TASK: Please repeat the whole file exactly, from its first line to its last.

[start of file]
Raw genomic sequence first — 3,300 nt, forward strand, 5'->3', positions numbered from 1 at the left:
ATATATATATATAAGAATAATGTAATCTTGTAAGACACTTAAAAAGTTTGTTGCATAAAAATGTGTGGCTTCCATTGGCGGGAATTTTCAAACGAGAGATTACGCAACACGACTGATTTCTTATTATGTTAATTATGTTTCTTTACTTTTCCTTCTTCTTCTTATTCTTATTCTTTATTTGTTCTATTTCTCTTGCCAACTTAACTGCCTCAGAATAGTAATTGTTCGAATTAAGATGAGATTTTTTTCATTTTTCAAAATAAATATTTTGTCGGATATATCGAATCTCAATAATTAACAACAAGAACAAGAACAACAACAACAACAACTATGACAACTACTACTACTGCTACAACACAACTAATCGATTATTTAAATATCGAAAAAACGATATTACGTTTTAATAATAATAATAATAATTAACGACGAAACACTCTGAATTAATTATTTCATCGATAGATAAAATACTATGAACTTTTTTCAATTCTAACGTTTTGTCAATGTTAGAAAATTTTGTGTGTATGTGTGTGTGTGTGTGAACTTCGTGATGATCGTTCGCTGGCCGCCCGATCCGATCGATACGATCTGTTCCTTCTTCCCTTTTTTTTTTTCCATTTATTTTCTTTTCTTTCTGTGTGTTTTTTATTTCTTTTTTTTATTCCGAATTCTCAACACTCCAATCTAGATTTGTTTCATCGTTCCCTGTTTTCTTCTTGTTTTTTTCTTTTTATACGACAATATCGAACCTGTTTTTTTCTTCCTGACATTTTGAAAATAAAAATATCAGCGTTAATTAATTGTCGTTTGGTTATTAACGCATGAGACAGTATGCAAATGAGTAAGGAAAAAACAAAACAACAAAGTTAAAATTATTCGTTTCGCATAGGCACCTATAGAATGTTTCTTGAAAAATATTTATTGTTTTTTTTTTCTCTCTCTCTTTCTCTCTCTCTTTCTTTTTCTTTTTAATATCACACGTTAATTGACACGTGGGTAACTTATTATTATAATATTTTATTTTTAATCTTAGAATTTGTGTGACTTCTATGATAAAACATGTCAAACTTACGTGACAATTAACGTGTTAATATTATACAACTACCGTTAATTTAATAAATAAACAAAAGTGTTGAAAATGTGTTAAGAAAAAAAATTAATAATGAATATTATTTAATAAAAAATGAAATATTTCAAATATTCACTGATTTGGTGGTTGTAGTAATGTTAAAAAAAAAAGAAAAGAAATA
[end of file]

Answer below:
Raw genomic sequence first — 3,300 nt, forward strand, 5'->3', positions numbered from 1 at the left:
ATATATATATATAAGAATAATGTAATCTTGTAAGACACTTAAAAAGTTTGTTGCATAAAAATGTGTGGCTTCCATTGGCGGGAATTTTCAAACGAGAGATTACGCAACACGACTGATTTCTTATTATGTTAATTATGTTTCTTTACTTTTCCTTCTTCTTCTTATTCTTATTCTTTATTTGTTCTATTTCTCTTGCCAACTTAACTGCCTCAGAATAGTAATTGTTCGAATTAAGATGAGATTTTTTTCATTTTTCAAAATAAATATTTTGTCGGATATATCGAATCTCAATAATTAACAACAAGAACAAGAACAACAACAACAACAACTATGACAACTACTACTACTGCTACAACACAACTAATCGATTATTTAAATATCGAAAAAACGATATTACGTTTTAATAATAATAATAATAATTAACGACGAAACACTCTGAATTAATTATTTCATCGATAGATAAAATACTATGAACTTTTTTCAATTCTAACGTTTTGTCAATGTTAGAAAATTTTGTGTGTATGTGTGTGTGTGTGTGAACTTCGTGATGATCGTTCGCTGGCCGCCCGATCCGATCGATACGATCTGTTCCTTCTTCCCTTTTTTTTTTTCCATTTATTTTCTTTTCTTTCTGTGTGTTTTTTATTTCTTTTTTTTATTCCGAATTCTCAACACTCCAATCTAGATTTGTTTCATCGTTCCCTGTTTTCTTCTTGTTTTTTTCTTTTTATACGACAATATCGAACCTGTTTTTTTCTTCCTGACATTTTGAAAATAAAAATATCAGCGTTAATTAATTGTCGTTTGGTTATTAACGCATGAGACAGTATGCAAATGAGTAAGGAAAAAACAAAACAACAAAGTTAAAATTATTCGTTTCGCATAGGCACCTATAGAATGTTTCTTGAAAAATATTTATTGTTTTTTTTTTCTCTCTCTCTTTCTCTCTCTCTTTCTTTTTCTTTTTAATATCACACGTTAATTGACACGTGGGTAACTTATTATTATAATATTTTATTTTTAATCTTAGAATTTGTGTGACTTCTATGATAAAACATGTCAAACTTACGTGACAATTAACGTGTTAATATTATACAACTACCGTTAATTTAATAAATAAACAAAAGTGTTGAAAATGTGTTAAGAAAAAAAATTAATAATGAATATTATTTAATAAAAAATGAAATATTTCAAATATTCACTGATTTGGTGGTTGTAGTAATGTTAAAAAAAAAAGAAAAGAAATA